But, sometimes "obvious" and "likely" are all about perspective.

I think my observations are valid, but I understand if you disagree. Personally, I think all of us have a self-image that we try to project in our interactions with others. We all assign ourselves "status" in different situations based on that self image, and we get pissed when folks try to dimish our status.

But, that's my theory. There are other theories out there.

CNu said...

I think my observations are valid, but I understand if you disagree.

lol..., yes, you've demonstrated your relative imperviousness to evidence - just the same I'll tug your sleeve

the psychology of social status

status seeking atavism lets his daughter die

the guardian institutions of hierarchy

why inequality is fatal

motive is 20/20

status trumps propositional faith

overcoming the status drive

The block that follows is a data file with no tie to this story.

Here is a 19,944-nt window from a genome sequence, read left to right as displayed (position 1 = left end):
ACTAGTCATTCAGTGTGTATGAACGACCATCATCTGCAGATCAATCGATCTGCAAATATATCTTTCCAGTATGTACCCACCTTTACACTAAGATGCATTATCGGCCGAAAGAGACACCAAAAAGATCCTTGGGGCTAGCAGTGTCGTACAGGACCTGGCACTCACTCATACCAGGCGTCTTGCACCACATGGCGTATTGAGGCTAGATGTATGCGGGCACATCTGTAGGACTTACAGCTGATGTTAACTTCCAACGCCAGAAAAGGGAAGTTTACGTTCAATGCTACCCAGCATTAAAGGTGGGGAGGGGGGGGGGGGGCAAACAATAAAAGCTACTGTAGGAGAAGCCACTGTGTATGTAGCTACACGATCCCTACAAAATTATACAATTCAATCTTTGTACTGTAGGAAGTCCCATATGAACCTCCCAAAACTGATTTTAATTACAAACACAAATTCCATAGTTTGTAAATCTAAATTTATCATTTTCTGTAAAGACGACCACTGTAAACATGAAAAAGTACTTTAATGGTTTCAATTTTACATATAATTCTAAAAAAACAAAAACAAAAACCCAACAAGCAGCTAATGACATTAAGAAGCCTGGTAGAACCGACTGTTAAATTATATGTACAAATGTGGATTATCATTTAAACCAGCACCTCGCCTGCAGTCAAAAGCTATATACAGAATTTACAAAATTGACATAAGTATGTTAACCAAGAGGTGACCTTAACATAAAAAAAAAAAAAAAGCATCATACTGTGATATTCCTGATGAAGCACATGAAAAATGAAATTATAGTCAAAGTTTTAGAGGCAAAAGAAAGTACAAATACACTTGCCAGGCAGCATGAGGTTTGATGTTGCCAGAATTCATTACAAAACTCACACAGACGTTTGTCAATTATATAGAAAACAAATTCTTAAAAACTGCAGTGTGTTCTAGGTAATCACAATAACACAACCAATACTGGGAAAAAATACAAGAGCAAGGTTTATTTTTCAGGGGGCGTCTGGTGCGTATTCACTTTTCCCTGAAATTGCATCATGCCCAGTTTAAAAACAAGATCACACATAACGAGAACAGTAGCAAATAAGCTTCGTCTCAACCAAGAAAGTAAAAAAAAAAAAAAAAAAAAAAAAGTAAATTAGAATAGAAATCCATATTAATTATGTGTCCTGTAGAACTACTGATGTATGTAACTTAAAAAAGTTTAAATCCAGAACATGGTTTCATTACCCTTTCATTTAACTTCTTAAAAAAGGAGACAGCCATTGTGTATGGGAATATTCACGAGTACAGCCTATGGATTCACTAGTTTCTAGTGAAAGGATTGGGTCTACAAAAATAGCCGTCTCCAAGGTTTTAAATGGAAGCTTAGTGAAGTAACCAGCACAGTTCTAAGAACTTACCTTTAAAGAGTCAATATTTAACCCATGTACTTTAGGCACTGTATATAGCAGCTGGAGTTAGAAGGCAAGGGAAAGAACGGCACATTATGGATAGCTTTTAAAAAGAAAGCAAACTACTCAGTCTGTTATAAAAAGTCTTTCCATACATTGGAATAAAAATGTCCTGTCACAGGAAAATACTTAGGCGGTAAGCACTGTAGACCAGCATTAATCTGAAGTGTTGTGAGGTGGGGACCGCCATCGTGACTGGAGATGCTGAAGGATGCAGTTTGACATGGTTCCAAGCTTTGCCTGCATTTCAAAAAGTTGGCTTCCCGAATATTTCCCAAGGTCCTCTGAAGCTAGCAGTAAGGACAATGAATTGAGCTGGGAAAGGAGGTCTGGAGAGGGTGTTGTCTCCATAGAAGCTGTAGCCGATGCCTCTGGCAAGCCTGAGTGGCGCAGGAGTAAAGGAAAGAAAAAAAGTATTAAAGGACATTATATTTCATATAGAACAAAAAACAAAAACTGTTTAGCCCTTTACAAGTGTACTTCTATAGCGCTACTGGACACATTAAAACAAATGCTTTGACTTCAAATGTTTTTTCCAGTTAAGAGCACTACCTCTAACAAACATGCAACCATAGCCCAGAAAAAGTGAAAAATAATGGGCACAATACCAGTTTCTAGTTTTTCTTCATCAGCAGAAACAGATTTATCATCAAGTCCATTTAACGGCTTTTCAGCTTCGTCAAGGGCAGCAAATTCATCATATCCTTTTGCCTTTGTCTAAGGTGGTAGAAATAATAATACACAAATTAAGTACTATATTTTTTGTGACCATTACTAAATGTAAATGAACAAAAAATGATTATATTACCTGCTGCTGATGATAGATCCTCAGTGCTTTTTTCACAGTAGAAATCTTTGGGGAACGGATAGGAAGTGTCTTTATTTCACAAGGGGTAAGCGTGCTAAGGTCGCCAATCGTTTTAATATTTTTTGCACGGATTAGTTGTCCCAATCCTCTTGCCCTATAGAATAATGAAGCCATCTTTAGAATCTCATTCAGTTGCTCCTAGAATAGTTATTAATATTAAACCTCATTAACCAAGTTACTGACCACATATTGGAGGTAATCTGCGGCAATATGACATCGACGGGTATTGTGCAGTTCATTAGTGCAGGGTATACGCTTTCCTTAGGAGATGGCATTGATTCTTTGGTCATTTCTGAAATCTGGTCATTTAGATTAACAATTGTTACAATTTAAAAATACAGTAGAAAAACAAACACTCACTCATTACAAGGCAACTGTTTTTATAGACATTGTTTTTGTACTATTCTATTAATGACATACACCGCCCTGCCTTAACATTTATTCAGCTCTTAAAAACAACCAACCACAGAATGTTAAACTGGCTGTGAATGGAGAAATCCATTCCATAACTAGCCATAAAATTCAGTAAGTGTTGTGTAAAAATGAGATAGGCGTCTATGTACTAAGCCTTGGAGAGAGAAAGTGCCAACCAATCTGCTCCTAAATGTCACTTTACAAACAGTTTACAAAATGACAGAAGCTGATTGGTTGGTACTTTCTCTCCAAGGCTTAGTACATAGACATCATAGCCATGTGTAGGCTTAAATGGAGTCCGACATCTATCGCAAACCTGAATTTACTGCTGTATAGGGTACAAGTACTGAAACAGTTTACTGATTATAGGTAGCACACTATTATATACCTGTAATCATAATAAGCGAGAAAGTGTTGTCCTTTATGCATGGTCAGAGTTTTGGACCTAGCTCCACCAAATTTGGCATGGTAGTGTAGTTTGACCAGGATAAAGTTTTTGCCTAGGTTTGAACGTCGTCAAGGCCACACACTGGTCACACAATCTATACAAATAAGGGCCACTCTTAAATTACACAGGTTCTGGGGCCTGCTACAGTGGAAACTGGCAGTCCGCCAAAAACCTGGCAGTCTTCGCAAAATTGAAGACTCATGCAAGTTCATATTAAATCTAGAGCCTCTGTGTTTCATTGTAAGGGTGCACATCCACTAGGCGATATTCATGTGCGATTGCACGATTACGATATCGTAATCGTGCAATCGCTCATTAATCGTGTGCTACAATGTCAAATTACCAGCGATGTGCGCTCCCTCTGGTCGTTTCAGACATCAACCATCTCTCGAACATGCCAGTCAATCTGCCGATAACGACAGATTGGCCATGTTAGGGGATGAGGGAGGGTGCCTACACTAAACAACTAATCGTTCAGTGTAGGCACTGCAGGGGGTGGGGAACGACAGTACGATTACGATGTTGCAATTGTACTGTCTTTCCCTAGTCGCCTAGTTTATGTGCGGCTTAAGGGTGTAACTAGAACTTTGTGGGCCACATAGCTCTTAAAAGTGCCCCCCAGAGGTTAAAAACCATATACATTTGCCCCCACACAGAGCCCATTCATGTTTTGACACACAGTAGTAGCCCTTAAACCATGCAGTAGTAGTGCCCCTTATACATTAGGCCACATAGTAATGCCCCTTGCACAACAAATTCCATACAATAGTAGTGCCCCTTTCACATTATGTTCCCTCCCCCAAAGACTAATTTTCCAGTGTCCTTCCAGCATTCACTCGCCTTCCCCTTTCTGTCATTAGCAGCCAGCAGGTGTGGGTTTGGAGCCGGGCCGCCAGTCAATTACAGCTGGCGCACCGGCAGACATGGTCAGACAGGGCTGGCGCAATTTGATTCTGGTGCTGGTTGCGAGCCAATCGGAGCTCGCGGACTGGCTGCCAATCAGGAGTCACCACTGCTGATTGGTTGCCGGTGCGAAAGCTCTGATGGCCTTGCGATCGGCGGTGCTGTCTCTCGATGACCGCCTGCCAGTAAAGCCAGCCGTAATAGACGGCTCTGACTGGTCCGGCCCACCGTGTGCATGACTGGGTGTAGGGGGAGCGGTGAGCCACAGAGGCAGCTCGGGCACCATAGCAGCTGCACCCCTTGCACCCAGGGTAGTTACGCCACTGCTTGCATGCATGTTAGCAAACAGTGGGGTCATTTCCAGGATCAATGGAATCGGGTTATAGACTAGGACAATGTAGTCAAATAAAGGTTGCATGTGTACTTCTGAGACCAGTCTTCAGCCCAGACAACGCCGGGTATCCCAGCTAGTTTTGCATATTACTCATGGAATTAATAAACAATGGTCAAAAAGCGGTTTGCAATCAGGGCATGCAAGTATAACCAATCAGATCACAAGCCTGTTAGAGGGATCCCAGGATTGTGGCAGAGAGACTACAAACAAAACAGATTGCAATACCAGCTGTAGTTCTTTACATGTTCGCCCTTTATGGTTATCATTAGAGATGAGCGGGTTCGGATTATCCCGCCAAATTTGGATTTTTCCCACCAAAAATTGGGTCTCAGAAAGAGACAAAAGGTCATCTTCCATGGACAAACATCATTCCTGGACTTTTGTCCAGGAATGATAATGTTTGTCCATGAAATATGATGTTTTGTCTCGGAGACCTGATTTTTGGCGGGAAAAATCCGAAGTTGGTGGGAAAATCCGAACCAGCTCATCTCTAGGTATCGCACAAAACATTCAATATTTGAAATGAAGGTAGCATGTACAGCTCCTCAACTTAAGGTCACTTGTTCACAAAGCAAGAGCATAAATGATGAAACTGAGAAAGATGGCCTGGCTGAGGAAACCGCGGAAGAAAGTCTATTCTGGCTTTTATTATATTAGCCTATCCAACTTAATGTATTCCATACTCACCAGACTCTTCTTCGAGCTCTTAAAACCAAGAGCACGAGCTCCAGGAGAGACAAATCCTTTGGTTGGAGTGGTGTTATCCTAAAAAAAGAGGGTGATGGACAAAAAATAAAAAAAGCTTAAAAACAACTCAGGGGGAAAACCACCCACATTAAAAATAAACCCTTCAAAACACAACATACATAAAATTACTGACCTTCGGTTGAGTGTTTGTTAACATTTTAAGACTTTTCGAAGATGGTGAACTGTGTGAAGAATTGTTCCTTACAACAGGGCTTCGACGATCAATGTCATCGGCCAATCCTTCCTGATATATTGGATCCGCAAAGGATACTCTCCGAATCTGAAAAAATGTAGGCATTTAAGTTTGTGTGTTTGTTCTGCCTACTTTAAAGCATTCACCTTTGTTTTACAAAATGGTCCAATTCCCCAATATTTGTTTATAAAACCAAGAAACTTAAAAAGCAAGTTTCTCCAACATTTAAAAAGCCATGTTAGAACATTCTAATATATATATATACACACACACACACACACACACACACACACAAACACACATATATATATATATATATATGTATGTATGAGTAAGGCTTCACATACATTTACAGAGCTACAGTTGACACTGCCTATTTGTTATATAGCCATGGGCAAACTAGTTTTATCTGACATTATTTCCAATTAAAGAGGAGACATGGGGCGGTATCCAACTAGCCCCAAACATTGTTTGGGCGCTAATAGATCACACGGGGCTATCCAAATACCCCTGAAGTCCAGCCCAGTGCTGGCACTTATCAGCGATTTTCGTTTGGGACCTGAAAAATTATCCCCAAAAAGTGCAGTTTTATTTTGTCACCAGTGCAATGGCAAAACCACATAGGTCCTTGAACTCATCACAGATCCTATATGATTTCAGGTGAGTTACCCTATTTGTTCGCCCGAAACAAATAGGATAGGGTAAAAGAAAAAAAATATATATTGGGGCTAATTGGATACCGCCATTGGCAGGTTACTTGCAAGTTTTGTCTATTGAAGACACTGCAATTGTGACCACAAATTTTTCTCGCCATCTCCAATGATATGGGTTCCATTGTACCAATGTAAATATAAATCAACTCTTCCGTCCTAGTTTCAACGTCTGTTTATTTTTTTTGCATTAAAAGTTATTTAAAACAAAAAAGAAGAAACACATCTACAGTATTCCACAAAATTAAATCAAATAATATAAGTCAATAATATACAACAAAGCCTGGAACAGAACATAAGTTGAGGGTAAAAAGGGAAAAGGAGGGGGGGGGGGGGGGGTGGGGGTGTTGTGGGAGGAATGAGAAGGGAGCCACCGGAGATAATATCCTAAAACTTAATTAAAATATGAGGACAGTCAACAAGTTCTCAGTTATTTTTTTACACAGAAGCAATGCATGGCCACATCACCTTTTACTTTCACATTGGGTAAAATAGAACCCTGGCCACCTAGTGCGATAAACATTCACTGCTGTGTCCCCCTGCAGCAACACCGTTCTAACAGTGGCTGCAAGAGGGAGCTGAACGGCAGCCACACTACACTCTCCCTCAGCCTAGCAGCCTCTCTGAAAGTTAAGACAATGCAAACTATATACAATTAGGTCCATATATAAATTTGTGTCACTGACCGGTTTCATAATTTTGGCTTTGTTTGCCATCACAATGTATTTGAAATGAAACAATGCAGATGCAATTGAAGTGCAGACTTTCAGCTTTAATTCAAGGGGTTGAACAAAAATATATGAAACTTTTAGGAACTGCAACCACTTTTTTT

the peacock/peahen spectacle

But, that's my theory. There are other theories out there.

sure there are, but I traffic in facts and let the overwhelming mass of these speak for themselves.....,

Big Man said...

Cnu you wound me.

I traffic in facts, when they exist. When they don't, I don't.

Now, I didn't click on every link you were gracious enough to provide, but I just the first one was interesting, both the linked material and the discussion on your blog. Like this snippet from you:


"We want to - and have devised a vehicle for - socializing and incentivizing "what you know" and "what you do"

specific measurable achievable results in time = SMART'


If I understood you, that comment was talking about how you, and those you respect, determine status compared to the folks who use useless measures like clothes, cars and Ipads.

So before I go on, let me make sure I clear something up.

Are you disagreeing with the idea that some people crave validation like emotional crack, or are you saying YOU don't crave validation like emotional crack?

And, are you saying that you don't seek validation at all, or that you don't care about your status and take actions to protect that status?

Cause honestly, the links you provided seem to support my idea that folks are constantly seeking validation of their status, and looking for ways to improve their status. Are you saying you're completely immune to this drive, or that you've dampened your drive.